Today’s news:

MTA begins digging No. 7 subway extension

Mayor Michael Bloomberg called Manhattan’s Far West Side a place “full of promise” as a gigantic boring machine was lowered into place for the No. 7 train extension, the first city subway expansion project in half a century.

“We’re beginning the next and most dramatic phase of the extension of the No. 7 line,” Bloomberg went on Feb. 19. “By digging these tunnels, we’re expanding our subway network into an entirely new area of the city.”

“It’s these major, long−term investments in infrastructure that will transform areas full of promise into neighborhoods full of residents, park−goers, office workers and shoppers,” Bloomberg said.

Bloomberg, along with other city and state officials, spoke at a ceremony at 11th Avenue and 26th Street above the excavation where the massive boring machine, the first of two such machines, is to begin the project in early April.

Two 7,100−foot tunnels are scheduled for completion by spring 2010 and the new service is scheduled to begin in December 2013.

The No. 7 extension is the first expansion of any city subway in more than a half−century, and the $2.1 billion cost — to be paid from sales of bonds — will be paid by the city, but operated by the Metropolitan Transportation Authority.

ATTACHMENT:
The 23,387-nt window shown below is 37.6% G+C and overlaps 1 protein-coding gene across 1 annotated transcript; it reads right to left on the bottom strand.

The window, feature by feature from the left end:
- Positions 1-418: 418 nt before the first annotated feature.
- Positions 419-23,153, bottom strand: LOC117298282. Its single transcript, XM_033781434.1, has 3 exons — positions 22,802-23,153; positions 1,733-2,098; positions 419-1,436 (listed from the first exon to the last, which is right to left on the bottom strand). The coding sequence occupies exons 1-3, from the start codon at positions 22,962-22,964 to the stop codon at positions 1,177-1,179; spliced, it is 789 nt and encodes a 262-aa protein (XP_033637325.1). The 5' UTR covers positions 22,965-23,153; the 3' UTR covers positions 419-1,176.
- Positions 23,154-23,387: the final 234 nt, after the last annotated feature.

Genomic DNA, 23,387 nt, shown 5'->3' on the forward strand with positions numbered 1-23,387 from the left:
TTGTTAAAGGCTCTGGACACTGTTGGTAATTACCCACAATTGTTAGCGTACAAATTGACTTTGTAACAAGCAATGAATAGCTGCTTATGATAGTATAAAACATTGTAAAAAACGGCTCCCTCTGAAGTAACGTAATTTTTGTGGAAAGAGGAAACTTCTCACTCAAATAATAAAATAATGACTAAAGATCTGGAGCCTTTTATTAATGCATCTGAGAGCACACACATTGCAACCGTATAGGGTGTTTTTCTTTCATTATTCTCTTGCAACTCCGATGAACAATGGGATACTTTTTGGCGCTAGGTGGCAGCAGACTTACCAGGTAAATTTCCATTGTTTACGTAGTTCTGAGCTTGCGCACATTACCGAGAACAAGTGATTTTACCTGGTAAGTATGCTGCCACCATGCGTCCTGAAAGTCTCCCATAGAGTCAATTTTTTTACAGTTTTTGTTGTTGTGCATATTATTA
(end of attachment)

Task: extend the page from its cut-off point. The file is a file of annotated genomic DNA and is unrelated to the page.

The extension will run from Times Square to 34th Street and 11th Avenue at the Javits Convention Center. A station at 41st Street and 10th Avenue was scrapped last year because of cost.

The No. 7 extension tunnel will run beneath the Eighth Avenue subway line, Amtrak and New Jersey Transit tunnels, the former New York Central Railroad line, the Lincoln Tunnel and the Port Authority bus terminal ramps.

The Bloomberg administration agenda has long advocated redevelopment of the Hell’s Kitchen area, running from 14th Street to 52nd Street, which developers named Clinton.

A plan to build a stadium in Hell’s Kitchen, Manhattan’s last undeveloped area, fell through, but developers still hope to build mini−parks, upscale housing and cultural facilities along with business towers.

The No. 7 line runs from the Flushing−Main Street station in Queens to Times Square in Manhattan.

Reach contributing writer Philip Newman by e−mail at or phone at 718−229−0300, Ext. 136.

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